Our Venn Food Diagrams so far have compared and contrasted, elementary-school-style, what Angelenos believe Southerners, Indians, and Armenians eat to what these populations actually eat, respectively. For this lesson involving overlapping circles, we look at how accurately Angelenos view Vietnamese food.

Moral of the story: Angelenos' conception of Vietnamese food is broadly limited to phở, bánh mì sandwiches, spring rolls, and Vietnamese iced coffee (cà phê sữa đá). Angelenos may do well in looking past the bowls of phở and exploring the rest of the menu the next time they're at a Vietnamese restaurant.

Methodology: An entirely unscientific poll was taken amongst relatives, friends, friends of friends, friends of friends of friends, Facebook friends, and random strangers who happened to overhear our conversations. Similar to past Venn Food Diagrams, this infographic by no means captures all of Los Angeles' conception of Vietnamese food, nor does it encompass the entirety of the culture's cuisine.

Conclusion: The Vietnam War brought an influx of Vietnamese to the United States, particularly to Southern California, but save for a few star dishes that managed to cross cultural boundaries, Vietnamese cuisine as a whole still is something of a mystery to most Angelenos. This is not entirely surprising: though a number of Vietnamese restaurants opened in L.A. proper over the past year or so (Xoia, Red Medicine), these restaurants tend to feature Vietnamese-influenced dishes rather than the more traditional foods you would find at your typical Vietnamese restaurant in the San Gabriel Valley or Little Saigon. Based on our survey results, Angelenos are just beginning to explore the great and varied world of Vietnamese cuisine.


  • The neat divisions in the diagram belie a slightly more complicated response pattern. Perhaps unsurprisingly, there was a clear difference between the answers from non-Asian Angelenos and non-Vietnamese Asian Angelenos. Non-Asian Angelenos' idea of Vietnamese food largely was limited to phở, bánh mì, spring rolls, and cà phê sữa đá. Non-Vietnamese Asian Angelenos were far more likely to be familiar with a greater breadth of Vietnamese foods, including bún bò Huế, bánh xèo, bánh hỏi, and bánh bèo.
  • That said, many Angeleno answers like bun (vermicelli noodles), seven courses of beef, cà phê sữa đá, and egg rolls were not wrong. These are just not consumed as often as Angelenos believe.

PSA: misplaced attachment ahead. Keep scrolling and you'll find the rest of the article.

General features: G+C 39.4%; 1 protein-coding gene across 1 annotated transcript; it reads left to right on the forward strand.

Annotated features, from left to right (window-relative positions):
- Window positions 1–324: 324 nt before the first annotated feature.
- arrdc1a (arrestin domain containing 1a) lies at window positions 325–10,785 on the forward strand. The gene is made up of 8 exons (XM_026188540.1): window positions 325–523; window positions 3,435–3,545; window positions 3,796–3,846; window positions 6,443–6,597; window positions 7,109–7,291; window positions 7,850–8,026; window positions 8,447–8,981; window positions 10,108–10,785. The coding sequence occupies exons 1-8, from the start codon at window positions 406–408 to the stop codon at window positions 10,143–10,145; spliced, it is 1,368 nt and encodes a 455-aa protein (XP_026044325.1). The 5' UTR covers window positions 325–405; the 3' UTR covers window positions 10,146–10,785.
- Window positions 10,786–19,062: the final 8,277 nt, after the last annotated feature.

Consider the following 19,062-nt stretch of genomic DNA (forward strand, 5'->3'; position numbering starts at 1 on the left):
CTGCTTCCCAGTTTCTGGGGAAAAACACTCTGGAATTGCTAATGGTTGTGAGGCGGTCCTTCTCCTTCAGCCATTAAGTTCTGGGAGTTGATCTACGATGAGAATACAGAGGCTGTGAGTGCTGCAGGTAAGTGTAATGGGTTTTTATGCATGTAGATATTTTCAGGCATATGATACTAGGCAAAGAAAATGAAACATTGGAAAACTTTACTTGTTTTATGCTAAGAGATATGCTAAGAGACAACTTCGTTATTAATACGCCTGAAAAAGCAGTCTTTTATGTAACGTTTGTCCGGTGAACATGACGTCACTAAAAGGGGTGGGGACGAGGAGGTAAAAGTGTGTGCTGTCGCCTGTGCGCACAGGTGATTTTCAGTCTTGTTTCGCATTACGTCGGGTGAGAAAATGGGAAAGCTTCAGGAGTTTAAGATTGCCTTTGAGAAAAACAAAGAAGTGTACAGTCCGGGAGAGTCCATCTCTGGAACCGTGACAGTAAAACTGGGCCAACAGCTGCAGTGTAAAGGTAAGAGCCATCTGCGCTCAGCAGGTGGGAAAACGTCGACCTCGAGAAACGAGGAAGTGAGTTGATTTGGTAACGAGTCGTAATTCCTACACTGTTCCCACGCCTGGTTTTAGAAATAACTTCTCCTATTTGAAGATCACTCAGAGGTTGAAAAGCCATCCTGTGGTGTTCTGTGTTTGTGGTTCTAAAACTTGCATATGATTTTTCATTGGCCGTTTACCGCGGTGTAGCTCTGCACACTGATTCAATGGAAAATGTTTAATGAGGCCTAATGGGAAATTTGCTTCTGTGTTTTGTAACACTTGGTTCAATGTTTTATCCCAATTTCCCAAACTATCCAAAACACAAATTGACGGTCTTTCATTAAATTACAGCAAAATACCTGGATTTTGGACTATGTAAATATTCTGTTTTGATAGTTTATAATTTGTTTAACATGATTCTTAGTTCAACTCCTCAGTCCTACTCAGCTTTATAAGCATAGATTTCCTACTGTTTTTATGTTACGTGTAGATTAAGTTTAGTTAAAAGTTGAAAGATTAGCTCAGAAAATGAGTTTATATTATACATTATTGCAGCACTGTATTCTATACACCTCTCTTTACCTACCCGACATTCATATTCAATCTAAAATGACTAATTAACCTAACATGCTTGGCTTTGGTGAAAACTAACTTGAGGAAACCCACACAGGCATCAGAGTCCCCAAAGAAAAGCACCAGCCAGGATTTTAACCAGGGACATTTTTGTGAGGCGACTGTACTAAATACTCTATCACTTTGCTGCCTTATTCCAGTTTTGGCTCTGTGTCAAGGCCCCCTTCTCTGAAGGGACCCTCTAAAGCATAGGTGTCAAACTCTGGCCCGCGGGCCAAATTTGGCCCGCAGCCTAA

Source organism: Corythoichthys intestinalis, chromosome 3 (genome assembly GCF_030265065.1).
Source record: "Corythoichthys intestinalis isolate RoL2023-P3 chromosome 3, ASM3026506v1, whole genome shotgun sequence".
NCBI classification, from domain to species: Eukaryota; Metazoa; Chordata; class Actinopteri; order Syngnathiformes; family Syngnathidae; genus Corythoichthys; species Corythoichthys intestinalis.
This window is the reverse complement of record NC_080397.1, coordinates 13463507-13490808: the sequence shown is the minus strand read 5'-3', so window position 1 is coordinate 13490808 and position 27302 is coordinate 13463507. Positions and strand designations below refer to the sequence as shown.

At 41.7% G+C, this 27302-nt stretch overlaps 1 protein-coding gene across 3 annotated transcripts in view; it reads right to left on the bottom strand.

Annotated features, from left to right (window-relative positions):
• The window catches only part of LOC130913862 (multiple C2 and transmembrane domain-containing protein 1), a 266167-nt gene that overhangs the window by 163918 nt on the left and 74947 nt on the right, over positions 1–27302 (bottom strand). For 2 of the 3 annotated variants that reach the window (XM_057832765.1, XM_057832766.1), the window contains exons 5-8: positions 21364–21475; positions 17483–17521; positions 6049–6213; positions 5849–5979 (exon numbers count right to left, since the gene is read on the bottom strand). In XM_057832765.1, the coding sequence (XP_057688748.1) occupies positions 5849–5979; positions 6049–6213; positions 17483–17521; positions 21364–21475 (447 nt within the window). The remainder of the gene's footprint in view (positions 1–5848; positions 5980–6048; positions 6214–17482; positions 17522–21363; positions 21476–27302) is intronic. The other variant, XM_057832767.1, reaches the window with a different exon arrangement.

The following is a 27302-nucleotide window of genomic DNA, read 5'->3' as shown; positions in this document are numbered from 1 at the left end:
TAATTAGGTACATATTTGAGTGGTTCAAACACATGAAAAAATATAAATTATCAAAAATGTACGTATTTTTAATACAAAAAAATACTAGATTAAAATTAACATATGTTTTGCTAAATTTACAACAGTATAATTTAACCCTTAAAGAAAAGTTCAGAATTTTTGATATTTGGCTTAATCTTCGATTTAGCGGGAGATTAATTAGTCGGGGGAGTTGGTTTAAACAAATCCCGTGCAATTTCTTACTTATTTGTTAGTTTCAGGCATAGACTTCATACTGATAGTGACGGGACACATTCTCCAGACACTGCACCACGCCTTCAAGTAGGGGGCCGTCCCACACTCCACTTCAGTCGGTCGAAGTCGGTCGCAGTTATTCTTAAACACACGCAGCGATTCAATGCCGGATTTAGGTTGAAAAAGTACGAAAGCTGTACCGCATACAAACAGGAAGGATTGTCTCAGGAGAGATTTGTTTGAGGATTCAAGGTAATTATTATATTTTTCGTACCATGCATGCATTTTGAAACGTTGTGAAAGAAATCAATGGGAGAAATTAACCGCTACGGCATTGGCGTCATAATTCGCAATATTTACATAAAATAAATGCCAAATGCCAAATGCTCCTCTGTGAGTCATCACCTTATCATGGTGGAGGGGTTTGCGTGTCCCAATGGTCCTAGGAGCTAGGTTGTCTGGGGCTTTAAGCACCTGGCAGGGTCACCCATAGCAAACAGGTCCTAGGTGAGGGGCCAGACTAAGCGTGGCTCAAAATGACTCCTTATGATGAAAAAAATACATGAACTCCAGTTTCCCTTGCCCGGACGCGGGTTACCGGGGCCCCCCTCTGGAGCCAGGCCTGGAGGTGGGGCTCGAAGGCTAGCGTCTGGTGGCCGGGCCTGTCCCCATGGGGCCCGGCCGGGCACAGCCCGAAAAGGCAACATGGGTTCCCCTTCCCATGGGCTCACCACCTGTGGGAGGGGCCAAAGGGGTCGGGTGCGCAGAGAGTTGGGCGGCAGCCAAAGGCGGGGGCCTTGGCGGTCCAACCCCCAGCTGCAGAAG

• Another popular misconception concerns phở and/or bun; namely, that Vietnamese people eat one or both of these at every meal. But, as Cathy Chaplin pointed out, “In actuality, rice is our carb of choice.” A variety of rice dishes — com suon nuong (rice with grilled pork chops), for example — is far more likely to be found on a Vietnamese dinner table than steaming bowls of phở.
  • Phở nonetheless was the most common answer for all those surveyed. However, certain nuances were evident. Only non-Asian Angelenos specified vegetarian or tofu phở. On the other side of the chart, Kat Nguyen put it best when she said, simply, “We [Vietnamese] know how to order it.” For example, she sometimes requests “phở nước béo”phở with an extra fatty broth for added flavor.
  • Many Angelenos named “nước chấm”, that ubiquitous dipping sauce made with fish sauce, water, lime juice, vinegar, and sugar. In contrast, most of the Vietnamese surveyed listed fish sauce generally (nước mắm), a pungent and very salty condiment that, when tasted alone, invokes a response almost as strong as a first timer's reaction to the smell of durian.
  • Everyone listed bánh mì, though Angelenos were referring to the popular Vietnamese sandwich. Vietnamese respondents distinguished between the sandwich and the bread itself (also called bánh mì), often toasted and served alongside condensed milk for dipping and a fried egg or two.
  • Homey dishes were the third-most popular foods amongst Vietnamese (after phở and bánh mì). These dishes include canh (soups with assorted meats and seafood), thit kho (braised pork), and fish (fully a quarter of the dishes Nguyen Tran (Starry Kitchen) rattled off in his response involved fish in some shape or form).

  • Nguyen Tran also noted that it is very common for Vietnamese to go to a restaurant for just one specific item, so it helps to know the restaurant's best known dish. Another Vietnamese surveyed echoed that statement, helpfully pointing out that several Vietnamese restaurants (i.e., Nem Nuong Khanh Hoa) name themselves after their specialty.

    To dive into Vietnamese cuisine, then, we suggest that you do as the Vietnamese do: go to, say, Nem Nuong Khanh Hoa, with a family of friends and relatives. Order the restaurant's namesake dish. Fine, order a bowl of phở if you must, but supplement that bowl with a few other dishes to share. To quote a stranger who jumped in our conversation, “Phở? That's just the beginning.”

LA Weekly